• 2 spans come from the RPC call from service2 to service3 to the http:/bar endpoint. It has the Client Sent (CS) and Client Received (CR) annotations on service2 side. It also has Server Received (SR) and Server Sent (SS) annotations on the service3 side. Physically there are 2 spans but they form 1 logical span related to an RPC call.

  • 2 spans come from the RPC call from service2 to service4 to the http:/baz endpoint. It has the Client Sent (CS) and Client Received (CR) annotations on service2 side. It also has Server Received (SR) and Server Sent (SS) annotations on the service4 side. Physically there are 2 spans but they form 1 logical span related to an RPC call.

So if we count the physical spans we have 1 from http:/start, 2 from service1 calling service2, 2 form service2 calling service3 and 2 from service2 calling service4. Altogether 7 spans.

Logically we see the information of Total Spans: 4 because we have 1 span related to the incoming request to service1 and 3 spans related to RPC calls.

Visualizing errors

Zipkin allows you to visualize errors in your trace. When an exception was thrown and wasn’t caught then we’re setting proper tags on the span which Zipkin can properly colorize. You could see in the list of traces one trace that was in red color. That’s because there was an exception thrown.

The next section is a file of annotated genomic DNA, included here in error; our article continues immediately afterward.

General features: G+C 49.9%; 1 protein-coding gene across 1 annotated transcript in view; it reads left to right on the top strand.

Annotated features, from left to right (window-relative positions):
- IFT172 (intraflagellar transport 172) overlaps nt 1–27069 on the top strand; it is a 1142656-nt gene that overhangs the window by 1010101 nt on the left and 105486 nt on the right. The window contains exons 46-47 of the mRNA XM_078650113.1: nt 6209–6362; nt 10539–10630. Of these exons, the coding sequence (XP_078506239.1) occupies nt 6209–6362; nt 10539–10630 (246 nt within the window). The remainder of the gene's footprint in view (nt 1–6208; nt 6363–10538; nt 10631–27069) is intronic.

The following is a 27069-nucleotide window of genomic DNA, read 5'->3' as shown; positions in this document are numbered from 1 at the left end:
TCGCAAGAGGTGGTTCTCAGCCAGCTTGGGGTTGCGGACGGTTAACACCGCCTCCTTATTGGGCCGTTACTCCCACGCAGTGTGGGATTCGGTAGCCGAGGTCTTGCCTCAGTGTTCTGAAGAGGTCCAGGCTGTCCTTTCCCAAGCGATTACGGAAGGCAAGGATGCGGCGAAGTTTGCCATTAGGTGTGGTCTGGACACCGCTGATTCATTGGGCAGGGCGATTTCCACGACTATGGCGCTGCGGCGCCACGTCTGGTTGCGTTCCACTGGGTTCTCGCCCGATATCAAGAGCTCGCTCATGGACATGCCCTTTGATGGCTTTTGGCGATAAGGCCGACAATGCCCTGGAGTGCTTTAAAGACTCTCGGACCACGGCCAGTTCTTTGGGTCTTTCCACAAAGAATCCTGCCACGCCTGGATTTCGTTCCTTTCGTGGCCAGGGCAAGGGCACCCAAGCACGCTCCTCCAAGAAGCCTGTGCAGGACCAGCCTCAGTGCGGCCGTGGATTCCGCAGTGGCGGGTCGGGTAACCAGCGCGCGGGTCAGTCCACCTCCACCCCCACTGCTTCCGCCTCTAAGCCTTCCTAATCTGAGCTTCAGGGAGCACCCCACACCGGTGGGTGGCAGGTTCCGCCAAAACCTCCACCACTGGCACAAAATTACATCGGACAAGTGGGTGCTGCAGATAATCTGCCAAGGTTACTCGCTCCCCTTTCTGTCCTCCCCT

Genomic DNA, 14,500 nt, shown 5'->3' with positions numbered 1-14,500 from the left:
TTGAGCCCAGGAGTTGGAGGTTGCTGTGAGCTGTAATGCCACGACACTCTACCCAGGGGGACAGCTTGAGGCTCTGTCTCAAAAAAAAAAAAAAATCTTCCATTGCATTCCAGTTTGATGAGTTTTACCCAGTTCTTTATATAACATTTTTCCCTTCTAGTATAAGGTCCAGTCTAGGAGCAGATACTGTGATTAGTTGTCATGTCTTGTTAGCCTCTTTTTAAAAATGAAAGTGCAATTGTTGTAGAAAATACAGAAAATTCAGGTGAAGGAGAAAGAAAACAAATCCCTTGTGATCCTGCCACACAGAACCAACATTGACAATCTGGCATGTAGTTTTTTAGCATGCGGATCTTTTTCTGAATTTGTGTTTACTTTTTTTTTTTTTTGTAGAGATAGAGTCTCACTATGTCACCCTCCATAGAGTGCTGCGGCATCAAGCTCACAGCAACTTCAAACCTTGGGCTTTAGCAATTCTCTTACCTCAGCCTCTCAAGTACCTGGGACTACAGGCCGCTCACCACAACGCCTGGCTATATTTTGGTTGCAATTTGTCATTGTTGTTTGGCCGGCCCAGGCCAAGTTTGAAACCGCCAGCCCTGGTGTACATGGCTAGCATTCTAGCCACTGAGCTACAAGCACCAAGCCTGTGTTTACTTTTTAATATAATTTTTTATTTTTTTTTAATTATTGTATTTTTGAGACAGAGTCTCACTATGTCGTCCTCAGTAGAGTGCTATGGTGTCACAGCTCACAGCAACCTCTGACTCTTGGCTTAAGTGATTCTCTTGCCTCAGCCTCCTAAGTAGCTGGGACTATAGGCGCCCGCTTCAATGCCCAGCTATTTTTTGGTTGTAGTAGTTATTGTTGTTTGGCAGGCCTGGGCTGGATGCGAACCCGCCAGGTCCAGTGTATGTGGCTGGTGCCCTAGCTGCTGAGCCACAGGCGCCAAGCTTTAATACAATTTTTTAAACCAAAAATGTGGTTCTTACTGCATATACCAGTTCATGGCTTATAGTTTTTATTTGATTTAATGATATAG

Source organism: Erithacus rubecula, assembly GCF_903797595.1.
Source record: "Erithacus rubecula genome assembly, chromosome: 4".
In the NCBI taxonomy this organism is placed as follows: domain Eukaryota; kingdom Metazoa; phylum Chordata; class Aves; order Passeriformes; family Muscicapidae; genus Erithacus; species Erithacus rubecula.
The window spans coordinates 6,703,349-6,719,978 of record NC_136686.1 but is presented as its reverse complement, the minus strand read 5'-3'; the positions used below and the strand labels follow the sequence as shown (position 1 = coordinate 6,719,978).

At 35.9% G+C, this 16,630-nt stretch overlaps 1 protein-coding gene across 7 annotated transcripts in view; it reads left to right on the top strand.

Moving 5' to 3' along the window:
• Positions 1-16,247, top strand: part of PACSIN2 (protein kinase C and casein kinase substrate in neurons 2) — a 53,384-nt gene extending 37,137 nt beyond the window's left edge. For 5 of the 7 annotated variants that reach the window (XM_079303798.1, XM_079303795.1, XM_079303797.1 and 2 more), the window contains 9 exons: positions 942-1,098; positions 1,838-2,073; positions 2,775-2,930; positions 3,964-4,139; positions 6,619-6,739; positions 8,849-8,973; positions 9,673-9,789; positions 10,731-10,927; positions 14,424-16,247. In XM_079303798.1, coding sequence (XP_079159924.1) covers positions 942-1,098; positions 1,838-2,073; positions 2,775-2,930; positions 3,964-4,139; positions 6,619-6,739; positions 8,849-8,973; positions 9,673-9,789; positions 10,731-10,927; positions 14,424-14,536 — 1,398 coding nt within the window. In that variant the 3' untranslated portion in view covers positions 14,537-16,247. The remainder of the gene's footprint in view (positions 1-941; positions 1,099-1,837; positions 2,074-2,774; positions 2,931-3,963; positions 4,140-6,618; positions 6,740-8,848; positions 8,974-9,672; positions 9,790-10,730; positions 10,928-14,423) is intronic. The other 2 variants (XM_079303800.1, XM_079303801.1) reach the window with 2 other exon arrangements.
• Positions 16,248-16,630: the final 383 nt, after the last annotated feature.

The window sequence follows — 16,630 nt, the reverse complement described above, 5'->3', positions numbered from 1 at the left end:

If you click that trace then you’ll see a similar picture

Error Traces

Then if you click on one of the spans you’ll see the following

Error Traces Info propagation

As you can see you can easily see the reason for an error and the whole stacktrace related to it.

Live examples

Zipkin deployed on Pivotal Web Services
Click Pivotal Web Services icon to see it live!Click Pivotal Web Services icon to see it live!

The dependency graph in Zipkin would look like this:

Dependencies
Zipkin deployed on Pivotal Web Services
Click Pivotal Web Services icon to see it live!Click Pivotal Web Services icon to see it live!

Log correlation

When grepping the logs of those four applications by trace id equal to e.g. 2485ec27856c56f4 one would get the following:

service1.log:2016-02-26 11:15:47.561  INFO [service1,2485ec27856c56f4,2485ec27856c56f4,true] 68058 --- [nio-8081-exec-1] i.s.c.sleuth.docs.service1.Application   : Hello from service1. Calling service2
service2.log:2016-02-26 11:15:47.710  INFO [service2,2485ec27856c56f4,9aa10ee6fbde75fa,true] 68059 --- [nio-8082-exec-1] i.s.c.sleuth.docs.service2.Application   : Hello from service2. Calling service3 and then service4
service3.log:2016-02-26 11:15:47.895  INFO [service3,2485ec27856c56f4,1210be13194bfe5,true] 68060 --- [nio-8083-exec-1] i.s.c.sleuth.docs.service3.Application   : Hello from service3
service2.log:2016-02-26 11:15:47.924  INFO [service2,2485ec27856c56f4,9aa10ee6fbde75fa,true] 68059 --- [nio-8082-exec-1] i.s.c.sleuth.docs.service2.Application   : Got response from service3 [Hello from service3]
service4.log:2016-02-26 11:15:48.134  INFO [service4,2485ec27856c56f4,1b1845262ffba49d,true] 68061 --- [nio-8084-exec-1] i.s.c.sleuth.docs.service4.Application   : Hello from service4
service2.log:2016-02-26 11:15:48.156  INFO [service2,2485ec27856c56f4,9aa10ee6fbde75fa,true] 68059 --- [nio-8082-exec-1] i.s.c.sleuth.docs.service2.Application   : Got response from service4 [Hello from service4]